# How to create parabolic mesh?

In general how can we create a figure like this?

Unfortunately, I don't know how to completely fix that plotting artifact at "z" axis.

z = (2 x^2 y)/(x^4 + y^2);

Plot3D[z, {x, 0, 1}, {y, 0, 1},
PerformanceGoal -> "Quality",
PlotPoints -> 100,
MaxRecursion -> 4,
Boxed -> False,
AxesLabel -> {"x", "y", "z"},
AspectRatio -> 1,
Ticks -> None,
AxesEdge -> {{-1, -1}, {-1, -1}, {-1, -1}},
AxesStyle -> Thick,
LabelStyle -> 16,
PlotRange -> {{0, 1.2}, {0, 1.2}, {0, 1.2}},
ViewPoint -> 10 {0.5, 1, 0.25},
MeshFunctions -> {Norm[{#1, #2}] &, #3 &},
Epilog -> Inset[Style[HoldForm[z] == z, 16], {Right, Top}, {Right, Top}],
ImageSize -> 400
]


• Can you please explain how " MeshFunctions -> {Norm[{#1, #2}] &, #3 &}" works? What does that mean? May 5, 2017 at 19:59
• It means we have two sets of mesh divisions. Norm[{#1, #2}] & means a line at equal distance from the origin (could be also written as Sqrt[#1^2 + #2^2] &) and looking along the "z" axis you can see it creates circles. Other set defined by #3 & means mesh lines at equal "z" coordinate. Numbered slots #1, #2, and #3 correspond to "x", "y" and "z" coordinate (in Plot3D). May 8, 2017 at 7:44

Update: Better mesh grid

This code, while using the parametrization in my original answer that removes the glitch at the z-axis, better reproduces the mesh in the OP's figure. One problem all the other solutions (so far) suffer from is that the linear elements (mesh lines) and surfaces elements do not interact well in rendering: You can see mesh lines poke through near the singularity. One way to fix this is to use Tube instead of Line. The undocumented use of MeshStyle does this, but the color is White (see this answer).

MeshStyle -> {{Black, Tube[0.002]}, {Black, Tube[0.005]}, {Black, Tube[0.002]}}


However, BoundaryStyle does not work this way, but it's not really a problem. So either leave it as a Line or post-process as shown below.

Below I show the plot over the unit quarter-disk, with the default PlotPoints. Increase it for a slightly smoother mesh. I also solved for the z-values of the mesh in terms of the parameter t. This makes the mesh naturally smoother than the method above (for the same number of plot points).

With[{x = r Cos[t], y = r^2 Sin[t]},
plot = ParametricPlot3D[{x, y, (2 x^2 y)/(x^4 + y^2)},
{r, 0, 1}, {t, 0, Pi/2},
MeshFunctions -> {#5 &, #5 &, Sqrt[#1^2 + #2^2] &},
Mesh -> {
Flatten@Table[t /. NSolve[(2 x^2 y)/(x^4 + y^2) == z/10 && 0 < t < Pi/2, t], {z, 9}],
Flatten[t /. NSolve[(2 x^2 y)/(x^4 + y^2) == 1 && 0 < t < Pi/2, t]],
9},
MeshStyle -> {{Black, Tube[0.002]}, {Black, Tube[0.005]}, {Black, Tube[0.002]}},
Boxed -> False, AxesLabel -> {"x", "y", "z"}, AspectRatio -> 1,
Ticks -> None, AxesEdge -> {{-1, -1}, {-1, -1}, {-1, -1}},
AxesStyle -> Thick, BoundaryStyle -> Thick, LabelStyle -> 16,
PlotRangePadding -> 0.07 {{0, 1}, {0, 1}, {0, 1}}]]


Post-processing can be done with replacement rules like either of these

plot /. {dir___ /; ! FreeQ[{dir}, Thickness[Large]], Line[p_]} :>
{Black, dir, Tube[p, 0.005]},
plot /. {Line[p_] :> {Black, Tube[p, 0.005]}}  (* less restrictive *)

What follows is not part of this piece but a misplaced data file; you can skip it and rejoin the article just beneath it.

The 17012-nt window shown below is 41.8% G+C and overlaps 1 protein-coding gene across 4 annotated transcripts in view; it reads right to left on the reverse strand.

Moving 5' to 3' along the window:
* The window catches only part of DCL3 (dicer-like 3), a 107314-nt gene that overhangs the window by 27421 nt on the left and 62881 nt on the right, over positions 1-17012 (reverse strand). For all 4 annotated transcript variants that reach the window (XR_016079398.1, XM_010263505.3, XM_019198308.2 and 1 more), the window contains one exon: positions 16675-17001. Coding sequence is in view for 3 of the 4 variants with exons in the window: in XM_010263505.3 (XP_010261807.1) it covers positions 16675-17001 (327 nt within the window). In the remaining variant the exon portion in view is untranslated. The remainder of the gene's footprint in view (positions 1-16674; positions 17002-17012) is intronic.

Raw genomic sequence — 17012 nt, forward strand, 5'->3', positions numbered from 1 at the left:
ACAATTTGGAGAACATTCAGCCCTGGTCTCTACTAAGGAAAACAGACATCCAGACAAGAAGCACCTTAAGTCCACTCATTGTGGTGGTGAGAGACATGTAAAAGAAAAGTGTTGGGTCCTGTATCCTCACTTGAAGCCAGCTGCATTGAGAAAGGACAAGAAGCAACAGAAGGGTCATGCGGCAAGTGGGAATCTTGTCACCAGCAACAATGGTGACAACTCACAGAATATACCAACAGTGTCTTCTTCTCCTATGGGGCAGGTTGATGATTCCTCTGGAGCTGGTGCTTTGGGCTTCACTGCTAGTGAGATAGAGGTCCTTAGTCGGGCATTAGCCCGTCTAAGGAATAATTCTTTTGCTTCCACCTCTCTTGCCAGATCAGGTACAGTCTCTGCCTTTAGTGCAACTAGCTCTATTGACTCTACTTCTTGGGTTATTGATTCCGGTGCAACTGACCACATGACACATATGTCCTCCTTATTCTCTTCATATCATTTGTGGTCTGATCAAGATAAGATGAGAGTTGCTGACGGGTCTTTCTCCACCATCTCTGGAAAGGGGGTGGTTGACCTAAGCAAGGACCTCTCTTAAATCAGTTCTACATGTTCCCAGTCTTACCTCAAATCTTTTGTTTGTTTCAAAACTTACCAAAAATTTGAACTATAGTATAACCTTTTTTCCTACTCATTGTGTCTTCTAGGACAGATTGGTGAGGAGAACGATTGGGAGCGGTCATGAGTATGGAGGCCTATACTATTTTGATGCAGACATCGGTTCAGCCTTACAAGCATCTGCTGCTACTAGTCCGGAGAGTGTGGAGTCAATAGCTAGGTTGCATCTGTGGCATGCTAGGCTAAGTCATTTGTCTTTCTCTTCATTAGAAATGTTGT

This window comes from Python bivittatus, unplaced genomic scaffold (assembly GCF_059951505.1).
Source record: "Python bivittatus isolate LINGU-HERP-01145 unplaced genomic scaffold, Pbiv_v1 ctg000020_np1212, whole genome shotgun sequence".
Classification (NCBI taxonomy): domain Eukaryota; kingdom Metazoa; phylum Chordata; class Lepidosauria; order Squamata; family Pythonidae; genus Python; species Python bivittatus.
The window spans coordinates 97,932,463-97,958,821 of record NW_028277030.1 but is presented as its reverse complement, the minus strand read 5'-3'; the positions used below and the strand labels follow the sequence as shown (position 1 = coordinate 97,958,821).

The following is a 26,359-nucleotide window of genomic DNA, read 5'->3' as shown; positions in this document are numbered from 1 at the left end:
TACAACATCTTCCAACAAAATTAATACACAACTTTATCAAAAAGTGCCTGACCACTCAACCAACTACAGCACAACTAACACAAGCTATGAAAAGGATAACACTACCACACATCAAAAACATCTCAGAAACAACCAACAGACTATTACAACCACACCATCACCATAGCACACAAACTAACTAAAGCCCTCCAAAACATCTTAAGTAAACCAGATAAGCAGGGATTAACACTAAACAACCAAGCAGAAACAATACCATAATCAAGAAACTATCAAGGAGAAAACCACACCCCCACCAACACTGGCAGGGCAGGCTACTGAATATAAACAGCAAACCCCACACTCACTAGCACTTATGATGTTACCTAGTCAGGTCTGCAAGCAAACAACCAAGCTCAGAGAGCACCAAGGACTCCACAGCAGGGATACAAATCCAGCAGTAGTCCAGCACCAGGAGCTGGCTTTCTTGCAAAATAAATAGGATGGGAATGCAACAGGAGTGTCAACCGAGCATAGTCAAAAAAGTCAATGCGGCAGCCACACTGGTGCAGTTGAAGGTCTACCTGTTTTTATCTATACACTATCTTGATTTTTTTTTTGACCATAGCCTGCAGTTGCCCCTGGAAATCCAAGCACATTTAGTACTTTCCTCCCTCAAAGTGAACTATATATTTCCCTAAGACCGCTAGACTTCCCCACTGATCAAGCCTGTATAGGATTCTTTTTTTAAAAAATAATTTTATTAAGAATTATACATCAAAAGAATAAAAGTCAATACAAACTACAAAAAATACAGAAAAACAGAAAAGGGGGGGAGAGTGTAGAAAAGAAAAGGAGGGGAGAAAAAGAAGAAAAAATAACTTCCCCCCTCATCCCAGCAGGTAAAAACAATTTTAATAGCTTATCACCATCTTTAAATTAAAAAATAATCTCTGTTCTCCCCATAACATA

Original:

This example has been stuck in my mind since I took multivariable calculus. Ten years later, when I first taught multivariable calculus with Mathematica in 1992, I worked out this parametrization to get around the difficulties of meshing the surface near the singularity at the z-axis. As one can see, the graph approaches the axis:

With[{x = r Cos[t], y = r^2 Sin[t]},
{x, y, (2 x^2 y)/(x^4 + y^2)} // Simplify]
(*  {r Cos[t], r^2 Sin[t], (16 Cos[t]^2 Sin[t])/(7 + Cos[4 t])}  *)


Here is an updated version taking advantage of the recent ClipPanes. One could also clip via PlotRange. I originally plotted it over {r, 0, 1} without clipping, which plots the surface over the unit disk similar to the above. With this parametrization, the default meshing (PlotPoints/MaxRecursion) is sufficient for a pretty good image, but raising PlotPoints to 25 makes smoother mesh lines.

With[{x = r Cos[t], y = r^2 Sin[t]},
ParametricPlot3D[{x, y, (2 x^2 y)/(x^4 + y^2)},
{r, 0, 1.3}, {t, 0, Pi/2},
PlotPoints -> 25,
MeshFunctions -> {#3 &, Sqrt[#1^2 + #2^2] &},
Boxed -> False, AxesLabel -> {"x", "y", "z"}, AspectRatio -> 1, Ticks -> None,
AxesEdge -> {{-1, -1}, {-1, -1}, {-1, -1}}, AxesStyle -> Thick, LabelStyle -> 16,
ClipPlanes -> {{-1, 0, 0, 1}, {0, -1, 0, 1}},
PlotRange -> {{0, 1}, {0, 1}, {0, 1}},
PlotRangePadding -> 0.07 {{0, 1}, {0, 1}, {0, 1}}]
]


This is just an addendum to Pinti's excellent answer to show how some fairly minor modification of his code can make the plot look more like the OP's figure. I have also removed some unnecessary options.

z[x_, y_] := 2 x^2 y/(x^4 + y^2)

Show[
Plot3D[z[x, y], {x, 0, 1}, {y, 0, 1},
PlotPoints -> 100,
MaxRecursion -> 4,
Boxed -> False,
Axes -> False,
BoxRatios -> {1, 1, .8},
LabelStyle -> 16,
PlotRange -> {{0, 1.2}, {0, 1.2}, {0, 1.2}},
ViewPoint -> 10 {0.5, 1, 0.3}, {* tweaked *)
MeshFunctions -> {Norm[{#1, #2}] &, #3 &},
Epilog ->
Inset[Style["z" == z[x, y], 16], {Right, Top}, {Right, Top}],
ImageSize -> 400],
Graphics3D[
{Thick, Arrow[{{0, 0, 0}, {1.2, 0, 0}}],
Arrow[{{0, 0, 0}, {0, 1.2, 0}}],
Arrow[{{0, 0, 0}, {.075, .075, 1.2}}],